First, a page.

Re: providing a long description using the summary and details elements.

Steven Faulkner, Tue, 24 Aug 2010 12:15:12 +0100:
> remailing with example code sans extraneous role and tabindex code:

> an idea: using the summary /details elements to provide a long
> description for an image:
>    - image goes in the <summary>
>    - long description in <details>

I would add <details role="img"> as a requirement, whenever <details> 
is used to represent an image. Justification below.

>    - use of longdesc attribute on image provides indication to browser/AT
>    that details/summary is being used for the specific purpose of 
>    providing a long description.
>    - longdesc attribute with URL value (longdesc="URL") provided for
>    backwards compatibility (suggest deprecated in HTML5)

I'll leave the deprecation problem till later ...

>    - longdesc attribute without an URL "longdesc" be specced as an
>    indicator that a long description is present when image is sole 
>    content of the summary element.

Making @longdesc a boolean like that, does not make sense to me, for 
several reasons. One thing is that it would go against how it is 
currently specced (and what about those bogus @longdescs out there?). 
But just as imporant: to rely on @longdesc like that, would be to not 
take advantage of <details role="img">, 

If the <details/> element has role="img", then everything outside the 
<summary/> element naturally becomes the long description of what is 
summarized in the <summary/> element. Hence, there would be no reason 
to introduce @longdesc as some kind of boolean signal - such a thing 
would only be redundant. (And sometimes even incorrect - imaging if 
both @alt and text outside the @alt makes up the <summary/> text.) 

Thus, the only valid use of @longdesc should be for backward 
compatibility for user agents which do not support the ARIA and 
>  example code:
> <details>
>   <summary ><img src="images/table.gif" alt="Average rainfall in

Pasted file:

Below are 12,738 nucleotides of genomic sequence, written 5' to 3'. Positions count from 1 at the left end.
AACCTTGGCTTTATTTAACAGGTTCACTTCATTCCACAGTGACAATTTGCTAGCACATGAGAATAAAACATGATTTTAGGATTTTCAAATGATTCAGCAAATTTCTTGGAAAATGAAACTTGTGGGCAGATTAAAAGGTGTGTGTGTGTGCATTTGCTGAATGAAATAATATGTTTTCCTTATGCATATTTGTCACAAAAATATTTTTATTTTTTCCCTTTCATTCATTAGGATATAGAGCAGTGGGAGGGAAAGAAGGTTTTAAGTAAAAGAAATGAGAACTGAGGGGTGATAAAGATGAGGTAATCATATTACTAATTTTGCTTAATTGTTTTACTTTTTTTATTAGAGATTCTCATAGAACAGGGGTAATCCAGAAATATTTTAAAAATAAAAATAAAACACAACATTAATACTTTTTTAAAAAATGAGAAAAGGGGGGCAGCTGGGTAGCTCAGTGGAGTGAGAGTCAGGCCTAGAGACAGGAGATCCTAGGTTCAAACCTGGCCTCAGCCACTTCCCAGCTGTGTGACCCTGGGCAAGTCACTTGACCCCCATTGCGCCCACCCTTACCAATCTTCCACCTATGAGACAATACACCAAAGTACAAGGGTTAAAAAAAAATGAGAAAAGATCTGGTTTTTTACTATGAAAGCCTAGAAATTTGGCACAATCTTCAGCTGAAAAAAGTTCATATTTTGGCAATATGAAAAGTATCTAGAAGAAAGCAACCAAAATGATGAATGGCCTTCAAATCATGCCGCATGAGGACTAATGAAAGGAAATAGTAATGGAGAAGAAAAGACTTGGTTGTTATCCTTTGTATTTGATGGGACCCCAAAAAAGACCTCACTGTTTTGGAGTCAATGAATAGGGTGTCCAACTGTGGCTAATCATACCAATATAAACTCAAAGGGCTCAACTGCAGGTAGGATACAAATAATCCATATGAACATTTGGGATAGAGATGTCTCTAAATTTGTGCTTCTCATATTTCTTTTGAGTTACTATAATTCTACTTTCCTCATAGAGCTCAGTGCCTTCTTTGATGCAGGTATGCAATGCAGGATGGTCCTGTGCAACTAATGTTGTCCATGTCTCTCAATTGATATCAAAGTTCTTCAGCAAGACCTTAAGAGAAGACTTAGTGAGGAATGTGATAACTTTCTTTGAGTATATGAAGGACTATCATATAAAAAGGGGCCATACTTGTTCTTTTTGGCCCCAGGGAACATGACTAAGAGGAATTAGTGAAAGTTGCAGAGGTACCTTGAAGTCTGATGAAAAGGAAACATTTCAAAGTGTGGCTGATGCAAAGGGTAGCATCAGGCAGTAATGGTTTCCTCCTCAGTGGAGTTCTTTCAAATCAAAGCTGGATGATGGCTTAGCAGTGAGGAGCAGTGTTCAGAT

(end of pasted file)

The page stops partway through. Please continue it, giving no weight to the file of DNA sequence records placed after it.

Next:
> millimetres by country and season." width="407" height="341"
> longdesc="details.html#table"></summary>
> <table border="1" id="table"><caption>Rainfall in millimetres by Country
> and Season.</caption><tr> <td></td><th scope="col">UK</th><th
> scope="col">Japan</th><th scope="col">Australia</th></tr><tr> <th
> scope="row">Spring</th><td>5.5</td><td>2.4</td><td>2</td></tr><tr> <th
> scope="row">Summer</th><td>4.5</td><td>3.4</td><td>2</td></tr><tr> <th
> scope="row">Autumn</th><td>3.5</td><td>1.8</td><td>1.5</td></tr><tr> <th
> scope="row">Winter</th><td>1.5</td><td>1.2</td><td>1</td></tr></table>
> </details>

Only thing I'm missing is <details role="img">. 
  [ snip ]
> resolves issues of:
>    - providing *standardized* method for a programnmatically associated
>    long description
>    - provides it inline next to the image
>    - only displayed on user request
>    - does not clutter design (note example does not a disclosure triangle
>    as is suggested for details/summary in spec, but this would not clutter
>    desigh , i don't think)
>    - deprecates current longdesc use, but provides for backwards compat
>    and continued use of longdesc attribute

+1 for deprecation if an equivalent or better way can be specced - and 
this method at least have potential.

>    - details could conatin a.n <iframe> to display long descriptions
>    external to the page.
>    - long desc available to anybody who wants it.

Let us focus on the simplest replication of the @longdesc feature ... 
Then this should be both back- and forward compatible:

<details role="img">
 <summary><img longdesc="link" alt="Short desc"></summary>
 <a href="link">long desc link</a>

(The only problem we have, is that <details/> is a block element. This 
could be solved by wrapping it inside <object/>, though, provided that 
HTML5 would allow what HTML4 allows.)

Regarding what you say about iframe: One of the @longdesc use cases in 
HTML4, is providing information about an iframe element. However, what 
you describe above, is how one could use an iframe as a long 
description container.

While that is an interesting idea, how could the HTML4 use case be 
solved via <details/>? (HTML4 assumes that it is a burden for users of 
AT software want to know whether it is worth reading the iframe.)  

Suggestion: the ARIA equivalent of role="iframe". I'm in particular 
thinking about the situation when non-AT users do not need the 
<summary/>. How about the following: 

<details role="iframe">
 <summary class="hidden-from-non-AT-GUI-users"
          iframe description
 <iframe src="iframesrc">
    <a href="iframesr">source doc</a>
leif halvard silli

Received on Tuesday, 24 August 2010 14:24:56 UTC